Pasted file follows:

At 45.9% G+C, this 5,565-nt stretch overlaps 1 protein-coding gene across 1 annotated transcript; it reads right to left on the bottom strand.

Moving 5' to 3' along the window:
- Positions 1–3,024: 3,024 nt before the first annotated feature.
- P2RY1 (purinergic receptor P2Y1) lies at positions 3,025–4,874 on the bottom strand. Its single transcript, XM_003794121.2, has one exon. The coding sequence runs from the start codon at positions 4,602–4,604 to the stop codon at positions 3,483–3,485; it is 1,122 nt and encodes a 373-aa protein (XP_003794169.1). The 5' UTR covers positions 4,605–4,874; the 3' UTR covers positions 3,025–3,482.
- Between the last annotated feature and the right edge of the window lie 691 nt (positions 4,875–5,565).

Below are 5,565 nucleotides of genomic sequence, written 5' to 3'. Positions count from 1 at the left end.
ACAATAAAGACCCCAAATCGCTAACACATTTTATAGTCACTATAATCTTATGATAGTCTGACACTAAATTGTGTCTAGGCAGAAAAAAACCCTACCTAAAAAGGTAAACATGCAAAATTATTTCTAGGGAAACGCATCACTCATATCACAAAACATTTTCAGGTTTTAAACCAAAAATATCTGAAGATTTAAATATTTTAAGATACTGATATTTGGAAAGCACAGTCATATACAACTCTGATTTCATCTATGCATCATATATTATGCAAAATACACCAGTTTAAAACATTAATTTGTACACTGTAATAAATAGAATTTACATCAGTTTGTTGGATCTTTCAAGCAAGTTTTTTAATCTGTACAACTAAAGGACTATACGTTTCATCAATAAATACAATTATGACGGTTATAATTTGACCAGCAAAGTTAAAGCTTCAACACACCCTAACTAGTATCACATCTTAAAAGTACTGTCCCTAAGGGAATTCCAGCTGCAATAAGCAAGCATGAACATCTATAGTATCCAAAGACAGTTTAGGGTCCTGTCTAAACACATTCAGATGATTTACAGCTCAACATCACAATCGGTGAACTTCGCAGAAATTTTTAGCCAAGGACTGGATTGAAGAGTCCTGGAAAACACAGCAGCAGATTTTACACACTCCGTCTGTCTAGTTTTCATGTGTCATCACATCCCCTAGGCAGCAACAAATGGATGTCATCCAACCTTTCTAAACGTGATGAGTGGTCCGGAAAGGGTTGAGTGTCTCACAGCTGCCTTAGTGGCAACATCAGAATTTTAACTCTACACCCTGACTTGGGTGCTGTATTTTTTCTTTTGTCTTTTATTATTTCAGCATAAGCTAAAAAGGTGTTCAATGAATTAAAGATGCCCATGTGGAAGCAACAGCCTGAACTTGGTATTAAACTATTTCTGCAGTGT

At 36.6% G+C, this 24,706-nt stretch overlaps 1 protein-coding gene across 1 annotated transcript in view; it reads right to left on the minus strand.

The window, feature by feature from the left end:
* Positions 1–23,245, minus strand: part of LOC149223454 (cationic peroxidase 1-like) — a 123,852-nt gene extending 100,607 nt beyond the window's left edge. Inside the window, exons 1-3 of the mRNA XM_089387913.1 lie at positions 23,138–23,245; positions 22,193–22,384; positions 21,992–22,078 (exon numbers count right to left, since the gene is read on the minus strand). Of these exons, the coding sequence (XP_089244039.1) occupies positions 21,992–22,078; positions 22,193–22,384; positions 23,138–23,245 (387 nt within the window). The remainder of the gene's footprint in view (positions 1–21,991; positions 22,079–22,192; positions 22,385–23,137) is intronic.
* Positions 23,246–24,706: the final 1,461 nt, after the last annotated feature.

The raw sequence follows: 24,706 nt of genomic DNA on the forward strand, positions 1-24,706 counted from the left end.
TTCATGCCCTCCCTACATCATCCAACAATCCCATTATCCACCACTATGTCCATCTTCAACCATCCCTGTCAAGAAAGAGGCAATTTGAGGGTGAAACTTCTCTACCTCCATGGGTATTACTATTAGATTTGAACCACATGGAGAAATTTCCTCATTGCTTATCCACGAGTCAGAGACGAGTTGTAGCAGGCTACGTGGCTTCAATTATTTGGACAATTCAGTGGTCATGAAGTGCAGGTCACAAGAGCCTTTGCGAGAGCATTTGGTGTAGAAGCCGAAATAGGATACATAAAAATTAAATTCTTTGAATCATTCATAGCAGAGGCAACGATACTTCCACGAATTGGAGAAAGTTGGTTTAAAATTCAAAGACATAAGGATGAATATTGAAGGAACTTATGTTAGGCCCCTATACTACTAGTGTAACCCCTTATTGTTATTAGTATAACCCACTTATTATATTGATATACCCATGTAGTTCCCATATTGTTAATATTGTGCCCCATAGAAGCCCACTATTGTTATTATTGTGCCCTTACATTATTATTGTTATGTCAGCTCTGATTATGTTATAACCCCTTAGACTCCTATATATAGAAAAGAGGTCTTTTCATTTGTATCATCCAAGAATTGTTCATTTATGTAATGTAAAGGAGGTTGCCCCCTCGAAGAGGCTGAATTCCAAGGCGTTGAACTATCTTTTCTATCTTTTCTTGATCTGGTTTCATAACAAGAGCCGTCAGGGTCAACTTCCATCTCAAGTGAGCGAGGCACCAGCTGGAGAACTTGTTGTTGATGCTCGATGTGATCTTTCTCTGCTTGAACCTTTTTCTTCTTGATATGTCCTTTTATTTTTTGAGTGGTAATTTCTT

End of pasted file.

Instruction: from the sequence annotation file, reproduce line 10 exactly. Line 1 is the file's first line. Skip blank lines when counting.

* Positions 1–23,245, minus strand: part of LOC149223454 (cationic peroxidase 1-like) — a 123,852-nt gene extending 100,607 nt beyond the window's left edge. Inside the window, exons 1-3 of the mRNA XM_089387913.1 lie at positions 23,138–23,245; positions 22,193–22,384; positions 21,992–22,078 (exon numbers count right to left, since the gene is read on the minus strand). Of these exons, the coding sequence (XP_089244039.1) occupies positions 21,992–22,078; positions 22,193–22,384; positions 23,138–23,245 (387 nt within the window). The remainder of the gene's footprint in view (positions 1–21,991; positions 22,079–22,192; positions 22,385–23,137) is intronic.